A benefit of the hybrid format is that ticket holders can view online sessions on-demand for a month. I am beginning to watch this conversation between Eriko Shima and internationally beloved Japanese picture book artist Shinsuke Yoshitake. I hope they will discuss why translators are not (yet!) credited on the covers of English-language editions of Yoshitake’s works. Here is a New York Times piece that came out on this subject (vis-à-vis adult books) just as AFCC ended.

Here’s to shifting perceptions so that many more international authors, illustrators, and translators can be embraced and enjoyed by young readers everywhere!

TOMO Anthology 10th Anniversary

By Avery Fischer Udagawa, Bangkok

“Nothing remained of the coastline or the train. We had no way of knowing what had happened to these lovely people who had fed us seafood so fresh it was still moving on the plate, who handed their own toast and hot coffee to my parents who were struggling through a Japanese-style breakfast.”

—Deborah Iwabuchi, translator, on revisiting an area of Tohoku she had explored with family before the 3/11 disaster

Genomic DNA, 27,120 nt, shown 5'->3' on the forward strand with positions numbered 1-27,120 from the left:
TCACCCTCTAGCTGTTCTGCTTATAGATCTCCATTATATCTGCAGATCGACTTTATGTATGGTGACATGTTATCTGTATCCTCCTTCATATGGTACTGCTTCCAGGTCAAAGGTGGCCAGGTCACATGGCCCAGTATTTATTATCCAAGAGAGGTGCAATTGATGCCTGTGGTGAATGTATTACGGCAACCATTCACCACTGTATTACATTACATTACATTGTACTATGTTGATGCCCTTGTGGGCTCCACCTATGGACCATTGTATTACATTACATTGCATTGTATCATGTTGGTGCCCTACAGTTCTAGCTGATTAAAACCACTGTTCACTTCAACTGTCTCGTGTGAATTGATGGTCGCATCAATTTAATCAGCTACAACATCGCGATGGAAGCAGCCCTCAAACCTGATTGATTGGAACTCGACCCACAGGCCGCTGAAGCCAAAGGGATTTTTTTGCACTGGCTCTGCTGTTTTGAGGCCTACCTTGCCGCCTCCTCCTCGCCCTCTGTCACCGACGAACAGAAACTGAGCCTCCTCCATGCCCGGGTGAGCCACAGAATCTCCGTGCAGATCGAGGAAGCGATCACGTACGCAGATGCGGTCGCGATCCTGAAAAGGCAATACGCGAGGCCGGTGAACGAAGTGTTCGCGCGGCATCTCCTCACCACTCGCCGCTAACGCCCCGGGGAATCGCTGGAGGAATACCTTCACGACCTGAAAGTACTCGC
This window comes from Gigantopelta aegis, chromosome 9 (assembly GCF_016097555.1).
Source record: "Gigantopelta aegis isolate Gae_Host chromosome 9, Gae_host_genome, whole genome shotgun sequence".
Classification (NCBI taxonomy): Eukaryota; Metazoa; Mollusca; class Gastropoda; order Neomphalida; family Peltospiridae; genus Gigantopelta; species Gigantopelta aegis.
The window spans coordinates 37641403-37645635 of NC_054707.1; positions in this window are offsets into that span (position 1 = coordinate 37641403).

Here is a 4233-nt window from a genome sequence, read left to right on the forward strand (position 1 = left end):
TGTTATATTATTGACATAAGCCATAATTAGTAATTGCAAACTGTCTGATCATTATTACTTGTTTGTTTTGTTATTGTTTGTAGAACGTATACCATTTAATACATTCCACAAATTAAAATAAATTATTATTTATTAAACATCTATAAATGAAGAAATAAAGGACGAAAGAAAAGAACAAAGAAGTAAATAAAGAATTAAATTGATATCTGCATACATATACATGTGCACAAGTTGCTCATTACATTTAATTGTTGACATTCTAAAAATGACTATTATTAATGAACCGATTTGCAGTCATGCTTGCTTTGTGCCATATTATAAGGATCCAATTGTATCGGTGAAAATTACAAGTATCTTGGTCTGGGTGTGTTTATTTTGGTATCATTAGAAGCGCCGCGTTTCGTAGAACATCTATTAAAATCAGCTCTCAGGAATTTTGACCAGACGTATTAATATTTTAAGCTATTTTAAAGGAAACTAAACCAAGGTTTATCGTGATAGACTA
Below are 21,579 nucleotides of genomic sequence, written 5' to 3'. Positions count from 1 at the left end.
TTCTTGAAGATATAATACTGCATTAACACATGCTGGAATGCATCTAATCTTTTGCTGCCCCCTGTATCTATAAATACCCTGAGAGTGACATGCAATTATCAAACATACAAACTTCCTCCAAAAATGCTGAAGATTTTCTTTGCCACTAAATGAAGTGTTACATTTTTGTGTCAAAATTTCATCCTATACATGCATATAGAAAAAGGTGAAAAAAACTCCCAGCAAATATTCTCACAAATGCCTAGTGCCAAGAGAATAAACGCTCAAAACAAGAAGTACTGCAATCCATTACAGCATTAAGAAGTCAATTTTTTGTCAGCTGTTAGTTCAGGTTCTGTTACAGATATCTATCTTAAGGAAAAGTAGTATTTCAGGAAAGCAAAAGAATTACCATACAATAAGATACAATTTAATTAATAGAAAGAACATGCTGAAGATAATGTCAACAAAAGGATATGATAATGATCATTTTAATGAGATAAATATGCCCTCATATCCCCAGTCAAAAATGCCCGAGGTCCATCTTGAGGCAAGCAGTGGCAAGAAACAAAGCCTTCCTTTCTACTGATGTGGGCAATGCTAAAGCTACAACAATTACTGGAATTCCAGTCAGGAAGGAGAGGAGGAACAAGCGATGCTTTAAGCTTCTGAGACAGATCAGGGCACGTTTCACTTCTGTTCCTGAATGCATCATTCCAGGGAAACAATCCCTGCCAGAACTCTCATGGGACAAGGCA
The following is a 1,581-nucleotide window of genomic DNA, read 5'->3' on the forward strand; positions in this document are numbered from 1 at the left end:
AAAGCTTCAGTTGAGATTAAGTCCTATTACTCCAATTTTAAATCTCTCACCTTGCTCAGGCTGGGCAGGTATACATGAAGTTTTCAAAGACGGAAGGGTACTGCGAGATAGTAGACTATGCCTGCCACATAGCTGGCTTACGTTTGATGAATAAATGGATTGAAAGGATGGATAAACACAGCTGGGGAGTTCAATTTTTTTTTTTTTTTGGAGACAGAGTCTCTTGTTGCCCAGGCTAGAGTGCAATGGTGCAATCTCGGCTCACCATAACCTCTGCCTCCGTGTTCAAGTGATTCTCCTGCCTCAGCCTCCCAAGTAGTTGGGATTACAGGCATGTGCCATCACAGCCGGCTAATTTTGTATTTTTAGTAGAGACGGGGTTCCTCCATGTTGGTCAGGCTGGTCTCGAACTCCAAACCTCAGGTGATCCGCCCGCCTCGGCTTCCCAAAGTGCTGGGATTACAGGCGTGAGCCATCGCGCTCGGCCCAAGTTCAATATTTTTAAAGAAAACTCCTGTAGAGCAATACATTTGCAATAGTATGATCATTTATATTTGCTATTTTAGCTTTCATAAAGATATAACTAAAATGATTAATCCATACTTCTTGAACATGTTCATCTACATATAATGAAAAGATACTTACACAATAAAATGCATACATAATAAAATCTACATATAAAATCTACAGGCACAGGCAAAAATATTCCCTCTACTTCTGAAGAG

The editor, publisher, and contributors to Tomo: Friendship Through Fiction—An Anthology of Japan Teen Stories have shared messages on the 11th anniversary of 3/11 and the 10th anniversary of Tomo’s publication.

Tomo Anthology 10th Anniversary! Words from Contributors

The messages tell where life has taken those who shaped the anthology and its 36 stories. Many have continued connecting with Tohoku and bearing witness to the March 11, 2011 Great East Japan Earthquake and Tsunami. Proceeds from the sale of Tomo as an ebook continue to support the recovery efforts.

The “commitment was to create an anthology of short fiction that would help support teens in Tohoku in the challenging years ahead . . . a breathless volunteer sprint.”

—Holly Thompson, editor

“On a personal level, I have been sustained by stories at the worst of times. The Tomo anthology is an example of the best that we as writers and translators can do.”

—Suzanne Kamata, writer

“People who understand each other are inclined to help each other, and I’m sure the Tomo spirit will endure as many Japanese now step up to provide relief and compassion to others in distant lands.”